"We're approaching a pull-the-plug kind of decision," Westergren said in the article, published Saturday. "This is like a last stand for webcasting."
The problem, he explained, isfor Web radio, which makes it extremely expensive for an independent start-up to stay afloat in the business. The royalty increase will eat up 70 percent of Pandora's $25 million in revenue, Westergren said.
SoundExchange, an organization comprising representatives from record labels and performers, believes that Internet radio owes a bigger cut of profits than traditional radio does. Activist groups like the SaveNetRadio Coalition, along with start-ups like Pandora, have fought the fee hikes.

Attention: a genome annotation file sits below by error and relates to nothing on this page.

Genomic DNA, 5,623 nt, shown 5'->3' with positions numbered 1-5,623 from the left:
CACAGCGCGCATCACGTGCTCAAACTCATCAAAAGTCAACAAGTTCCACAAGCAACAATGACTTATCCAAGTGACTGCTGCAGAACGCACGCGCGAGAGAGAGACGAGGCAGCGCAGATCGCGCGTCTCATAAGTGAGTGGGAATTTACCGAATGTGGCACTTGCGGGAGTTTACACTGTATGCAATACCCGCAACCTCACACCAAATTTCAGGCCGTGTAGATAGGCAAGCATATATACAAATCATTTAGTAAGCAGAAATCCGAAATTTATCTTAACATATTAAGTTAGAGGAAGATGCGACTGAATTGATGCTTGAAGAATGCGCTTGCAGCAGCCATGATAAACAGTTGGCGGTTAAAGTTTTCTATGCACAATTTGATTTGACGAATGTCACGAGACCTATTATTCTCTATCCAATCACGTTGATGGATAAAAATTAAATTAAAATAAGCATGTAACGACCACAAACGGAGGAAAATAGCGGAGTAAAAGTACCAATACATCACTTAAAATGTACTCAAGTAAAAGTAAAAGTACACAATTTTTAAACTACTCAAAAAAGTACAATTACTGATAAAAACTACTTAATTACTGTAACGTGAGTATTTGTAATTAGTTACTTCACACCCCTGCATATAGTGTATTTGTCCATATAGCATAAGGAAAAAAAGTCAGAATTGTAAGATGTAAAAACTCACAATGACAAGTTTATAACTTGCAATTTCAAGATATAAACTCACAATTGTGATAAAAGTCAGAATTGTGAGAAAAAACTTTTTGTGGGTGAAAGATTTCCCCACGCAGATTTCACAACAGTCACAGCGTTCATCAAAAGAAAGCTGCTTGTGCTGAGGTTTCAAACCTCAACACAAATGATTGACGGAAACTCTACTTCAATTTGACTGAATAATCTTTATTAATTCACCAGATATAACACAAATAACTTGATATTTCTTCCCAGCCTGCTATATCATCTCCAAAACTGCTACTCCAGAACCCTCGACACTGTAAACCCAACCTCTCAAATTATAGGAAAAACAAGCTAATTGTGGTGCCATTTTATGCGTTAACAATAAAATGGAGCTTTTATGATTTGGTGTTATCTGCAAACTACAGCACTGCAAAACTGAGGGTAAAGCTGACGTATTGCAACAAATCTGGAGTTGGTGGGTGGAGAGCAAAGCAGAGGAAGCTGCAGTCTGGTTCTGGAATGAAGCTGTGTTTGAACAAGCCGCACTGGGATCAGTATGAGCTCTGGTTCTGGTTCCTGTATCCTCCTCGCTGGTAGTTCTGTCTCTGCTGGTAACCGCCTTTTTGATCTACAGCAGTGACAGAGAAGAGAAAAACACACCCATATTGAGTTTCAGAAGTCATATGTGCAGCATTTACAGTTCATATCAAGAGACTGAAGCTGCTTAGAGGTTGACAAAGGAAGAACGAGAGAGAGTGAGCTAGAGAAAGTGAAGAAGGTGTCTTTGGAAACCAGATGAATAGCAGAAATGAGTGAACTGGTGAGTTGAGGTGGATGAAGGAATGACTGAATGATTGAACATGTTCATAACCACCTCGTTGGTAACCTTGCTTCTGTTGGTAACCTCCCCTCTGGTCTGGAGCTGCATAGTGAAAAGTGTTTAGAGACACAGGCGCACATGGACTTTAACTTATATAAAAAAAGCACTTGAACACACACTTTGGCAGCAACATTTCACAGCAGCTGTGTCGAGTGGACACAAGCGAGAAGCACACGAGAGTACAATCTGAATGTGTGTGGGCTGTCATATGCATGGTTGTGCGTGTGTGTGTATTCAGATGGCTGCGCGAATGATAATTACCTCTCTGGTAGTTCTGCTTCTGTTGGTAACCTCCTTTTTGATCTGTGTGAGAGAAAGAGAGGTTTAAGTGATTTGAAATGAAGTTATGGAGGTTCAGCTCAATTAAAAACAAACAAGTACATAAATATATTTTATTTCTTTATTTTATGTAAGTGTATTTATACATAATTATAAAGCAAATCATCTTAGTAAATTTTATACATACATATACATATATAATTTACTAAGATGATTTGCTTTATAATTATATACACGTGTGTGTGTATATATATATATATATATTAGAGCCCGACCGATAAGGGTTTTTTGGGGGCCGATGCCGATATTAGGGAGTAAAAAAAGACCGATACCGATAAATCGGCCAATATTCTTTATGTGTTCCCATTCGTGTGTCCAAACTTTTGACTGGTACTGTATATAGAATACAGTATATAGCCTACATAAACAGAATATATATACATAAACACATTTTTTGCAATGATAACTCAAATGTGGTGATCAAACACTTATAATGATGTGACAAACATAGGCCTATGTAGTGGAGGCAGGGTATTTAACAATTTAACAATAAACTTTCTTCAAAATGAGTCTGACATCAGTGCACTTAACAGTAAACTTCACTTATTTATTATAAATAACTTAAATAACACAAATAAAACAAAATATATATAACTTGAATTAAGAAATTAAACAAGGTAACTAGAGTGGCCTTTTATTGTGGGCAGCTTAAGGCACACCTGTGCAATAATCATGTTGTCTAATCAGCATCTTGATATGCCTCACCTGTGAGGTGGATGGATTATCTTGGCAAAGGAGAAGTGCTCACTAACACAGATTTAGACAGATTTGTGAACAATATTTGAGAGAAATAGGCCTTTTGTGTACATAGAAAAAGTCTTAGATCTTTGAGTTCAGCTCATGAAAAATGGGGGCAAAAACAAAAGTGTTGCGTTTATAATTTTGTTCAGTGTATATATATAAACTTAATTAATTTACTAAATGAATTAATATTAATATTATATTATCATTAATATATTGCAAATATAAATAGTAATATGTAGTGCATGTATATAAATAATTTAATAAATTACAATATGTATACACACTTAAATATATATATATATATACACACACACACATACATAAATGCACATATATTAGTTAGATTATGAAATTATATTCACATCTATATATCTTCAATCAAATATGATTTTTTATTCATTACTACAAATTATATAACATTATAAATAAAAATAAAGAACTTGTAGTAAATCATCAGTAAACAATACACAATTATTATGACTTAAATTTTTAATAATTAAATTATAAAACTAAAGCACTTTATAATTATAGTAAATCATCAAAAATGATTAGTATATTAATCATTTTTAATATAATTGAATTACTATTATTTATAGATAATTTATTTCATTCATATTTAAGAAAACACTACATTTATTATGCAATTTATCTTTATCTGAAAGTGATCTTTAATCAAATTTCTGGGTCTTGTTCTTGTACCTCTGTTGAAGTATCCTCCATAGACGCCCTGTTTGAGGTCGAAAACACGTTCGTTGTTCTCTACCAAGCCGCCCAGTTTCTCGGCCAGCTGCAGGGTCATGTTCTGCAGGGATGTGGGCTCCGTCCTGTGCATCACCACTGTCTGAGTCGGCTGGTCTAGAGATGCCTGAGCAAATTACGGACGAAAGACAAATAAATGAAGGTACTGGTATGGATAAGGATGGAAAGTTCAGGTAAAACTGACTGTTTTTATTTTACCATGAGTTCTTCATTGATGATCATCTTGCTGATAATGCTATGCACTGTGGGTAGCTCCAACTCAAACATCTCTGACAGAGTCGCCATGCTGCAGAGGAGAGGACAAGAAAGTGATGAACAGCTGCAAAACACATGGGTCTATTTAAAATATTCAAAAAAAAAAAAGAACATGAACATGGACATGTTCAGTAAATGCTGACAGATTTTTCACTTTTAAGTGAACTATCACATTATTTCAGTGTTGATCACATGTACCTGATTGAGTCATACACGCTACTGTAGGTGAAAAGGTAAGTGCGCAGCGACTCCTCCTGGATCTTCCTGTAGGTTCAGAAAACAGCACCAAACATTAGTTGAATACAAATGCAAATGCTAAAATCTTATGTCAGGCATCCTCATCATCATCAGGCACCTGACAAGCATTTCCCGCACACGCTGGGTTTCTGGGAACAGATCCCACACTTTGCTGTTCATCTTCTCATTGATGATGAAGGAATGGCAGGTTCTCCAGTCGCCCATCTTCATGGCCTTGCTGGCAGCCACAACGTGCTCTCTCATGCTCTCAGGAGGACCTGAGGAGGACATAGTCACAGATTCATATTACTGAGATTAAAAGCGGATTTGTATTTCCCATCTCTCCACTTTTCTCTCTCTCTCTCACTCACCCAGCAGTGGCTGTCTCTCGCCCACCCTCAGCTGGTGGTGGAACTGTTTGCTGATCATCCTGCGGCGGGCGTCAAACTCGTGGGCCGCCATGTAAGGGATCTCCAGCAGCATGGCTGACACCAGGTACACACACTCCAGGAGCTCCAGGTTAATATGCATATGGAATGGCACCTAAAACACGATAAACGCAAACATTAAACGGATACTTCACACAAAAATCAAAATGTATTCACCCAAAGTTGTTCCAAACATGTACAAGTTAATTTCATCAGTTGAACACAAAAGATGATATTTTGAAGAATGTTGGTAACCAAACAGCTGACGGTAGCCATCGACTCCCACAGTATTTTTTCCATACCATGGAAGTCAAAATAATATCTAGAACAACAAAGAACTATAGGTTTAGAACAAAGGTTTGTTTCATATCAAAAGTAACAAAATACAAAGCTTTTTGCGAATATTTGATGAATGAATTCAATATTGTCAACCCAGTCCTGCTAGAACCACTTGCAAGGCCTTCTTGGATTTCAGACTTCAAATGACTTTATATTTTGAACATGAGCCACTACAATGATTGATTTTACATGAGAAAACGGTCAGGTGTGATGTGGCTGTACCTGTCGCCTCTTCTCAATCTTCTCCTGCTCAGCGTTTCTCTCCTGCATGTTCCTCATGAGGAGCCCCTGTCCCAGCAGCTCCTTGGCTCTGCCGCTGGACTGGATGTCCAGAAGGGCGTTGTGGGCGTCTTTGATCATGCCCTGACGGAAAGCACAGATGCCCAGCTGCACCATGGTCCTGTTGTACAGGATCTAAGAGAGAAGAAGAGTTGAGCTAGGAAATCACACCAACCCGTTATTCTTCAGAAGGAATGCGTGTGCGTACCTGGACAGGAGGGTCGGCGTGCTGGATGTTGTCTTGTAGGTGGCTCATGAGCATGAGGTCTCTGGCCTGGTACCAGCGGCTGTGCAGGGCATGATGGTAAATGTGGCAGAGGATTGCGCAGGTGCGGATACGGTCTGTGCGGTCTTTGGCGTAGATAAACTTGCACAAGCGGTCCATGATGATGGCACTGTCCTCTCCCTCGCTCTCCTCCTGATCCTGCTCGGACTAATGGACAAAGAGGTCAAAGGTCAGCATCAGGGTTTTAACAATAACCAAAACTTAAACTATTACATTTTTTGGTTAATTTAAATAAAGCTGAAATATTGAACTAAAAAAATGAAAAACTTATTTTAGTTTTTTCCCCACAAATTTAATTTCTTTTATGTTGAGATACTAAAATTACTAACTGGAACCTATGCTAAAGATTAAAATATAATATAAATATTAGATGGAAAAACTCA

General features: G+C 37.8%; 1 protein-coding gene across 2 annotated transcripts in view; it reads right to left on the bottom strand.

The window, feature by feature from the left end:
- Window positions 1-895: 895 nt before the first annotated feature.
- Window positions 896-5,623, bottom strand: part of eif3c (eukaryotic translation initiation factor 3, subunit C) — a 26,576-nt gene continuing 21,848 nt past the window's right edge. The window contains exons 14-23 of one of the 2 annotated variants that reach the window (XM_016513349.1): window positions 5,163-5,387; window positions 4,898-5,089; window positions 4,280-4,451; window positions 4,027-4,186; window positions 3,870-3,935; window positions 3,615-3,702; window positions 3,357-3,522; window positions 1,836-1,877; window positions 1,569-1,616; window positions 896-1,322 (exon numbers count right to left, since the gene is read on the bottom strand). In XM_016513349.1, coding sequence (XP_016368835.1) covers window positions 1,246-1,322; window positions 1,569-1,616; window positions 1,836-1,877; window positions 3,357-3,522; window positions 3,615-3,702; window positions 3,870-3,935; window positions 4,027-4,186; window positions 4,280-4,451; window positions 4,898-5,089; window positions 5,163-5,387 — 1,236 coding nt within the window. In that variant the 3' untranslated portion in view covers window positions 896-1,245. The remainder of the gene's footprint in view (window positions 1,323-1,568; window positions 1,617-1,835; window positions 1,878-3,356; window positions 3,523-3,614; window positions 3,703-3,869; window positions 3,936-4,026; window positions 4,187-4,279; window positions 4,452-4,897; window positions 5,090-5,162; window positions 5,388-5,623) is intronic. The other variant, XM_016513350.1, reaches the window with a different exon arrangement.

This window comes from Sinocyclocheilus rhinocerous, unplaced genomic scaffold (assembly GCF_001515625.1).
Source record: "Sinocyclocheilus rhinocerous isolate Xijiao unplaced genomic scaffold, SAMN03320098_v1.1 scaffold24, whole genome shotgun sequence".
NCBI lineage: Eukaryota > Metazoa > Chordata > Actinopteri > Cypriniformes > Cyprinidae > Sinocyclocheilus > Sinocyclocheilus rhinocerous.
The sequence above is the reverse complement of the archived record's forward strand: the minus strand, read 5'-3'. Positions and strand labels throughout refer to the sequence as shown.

A few Web geeks weren't convinced that Pandora's situation is as dire as Westergren says it is. "I love Pandora like my old baseball glove, but they can only pull this Chicken Little move so many times," marketing consultant Brian Oberkirch posted to Twitter on Monday morning.
But Westergren assured in the Post interview that he's not exaggerating. "We're funded by venture capital," he explained. "They're not going to chase a company whose business model has been broken. So if it doesn't feel like it's headed towards a solution, we're done."